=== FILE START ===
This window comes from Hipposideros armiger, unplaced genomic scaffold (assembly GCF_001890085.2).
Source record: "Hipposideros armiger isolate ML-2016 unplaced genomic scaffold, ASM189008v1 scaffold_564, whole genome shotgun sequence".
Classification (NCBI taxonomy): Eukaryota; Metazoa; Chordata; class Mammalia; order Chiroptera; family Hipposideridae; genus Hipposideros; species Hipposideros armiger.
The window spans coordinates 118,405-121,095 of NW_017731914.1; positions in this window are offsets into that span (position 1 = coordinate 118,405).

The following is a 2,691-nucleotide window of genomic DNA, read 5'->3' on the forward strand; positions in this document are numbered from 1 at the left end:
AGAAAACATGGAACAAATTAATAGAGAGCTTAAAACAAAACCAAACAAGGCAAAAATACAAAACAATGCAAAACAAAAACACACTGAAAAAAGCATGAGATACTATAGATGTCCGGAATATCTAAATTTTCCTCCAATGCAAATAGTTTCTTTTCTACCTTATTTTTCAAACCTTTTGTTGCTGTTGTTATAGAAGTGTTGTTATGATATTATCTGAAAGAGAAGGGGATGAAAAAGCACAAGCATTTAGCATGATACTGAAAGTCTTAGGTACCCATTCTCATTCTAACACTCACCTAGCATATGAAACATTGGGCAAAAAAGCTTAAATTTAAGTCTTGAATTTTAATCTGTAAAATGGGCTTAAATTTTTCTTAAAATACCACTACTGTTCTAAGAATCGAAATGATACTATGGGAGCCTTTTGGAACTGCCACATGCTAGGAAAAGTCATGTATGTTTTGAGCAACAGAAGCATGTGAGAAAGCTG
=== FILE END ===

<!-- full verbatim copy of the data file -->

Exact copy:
This window comes from Hipposideros armiger, unplaced genomic scaffold (assembly GCF_001890085.2).
Source record: "Hipposideros armiger isolate ML-2016 unplaced genomic scaffold, ASM189008v1 scaffold_564, whole genome shotgun sequence".
Classification (NCBI taxonomy): Eukaryota; Metazoa; Chordata; class Mammalia; order Chiroptera; family Hipposideridae; genus Hipposideros; species Hipposideros armiger.
The window spans coordinates 118,405-121,095 of NW_017731914.1; positions in this window are offsets into that span (position 1 = coordinate 118,405).

The following is a 2,691-nucleotide window of genomic DNA, read 5'->3' on the forward strand; positions in this document are numbered from 1 at the left end:
AGAAAACATGGAACAAATTAATAGAGAGCTTAAAACAAAACCAAACAAGGCAAAAATACAAAACAATGCAAAACAAAAACACACTGAAAAAAGCATGAGATACTATAGATGTCCGGAATATCTAAATTTTCCTCCAATGCAAATAGTTTCTTTTCTACCTTATTTTTCAAACCTTTTGTTGCTGTTGTTATAGAAGTGTTGTTATGATATTATCTGAAAGAGAAGGGGATGAAAAAGCACAAGCATTTAGCATGATACTGAAAGTCTTAGGTACCCATTCTCATTCTAACACTCACCTAGCATATGAAACATTGGGCAAAAAAGCTTAAATTTAAGTCTTGAATTTTAATCTGTAAAATGGGCTTAAATTTTTCTTAAAATACCACTACTGTTCTAAGAATCGAAATGATACTATGGGAGCCTTTTGGAACTGCCACATGCTAGGAAAAGTCATGTATGTTTTGAGCAACAGAAGCATGTGAGAAAGCTG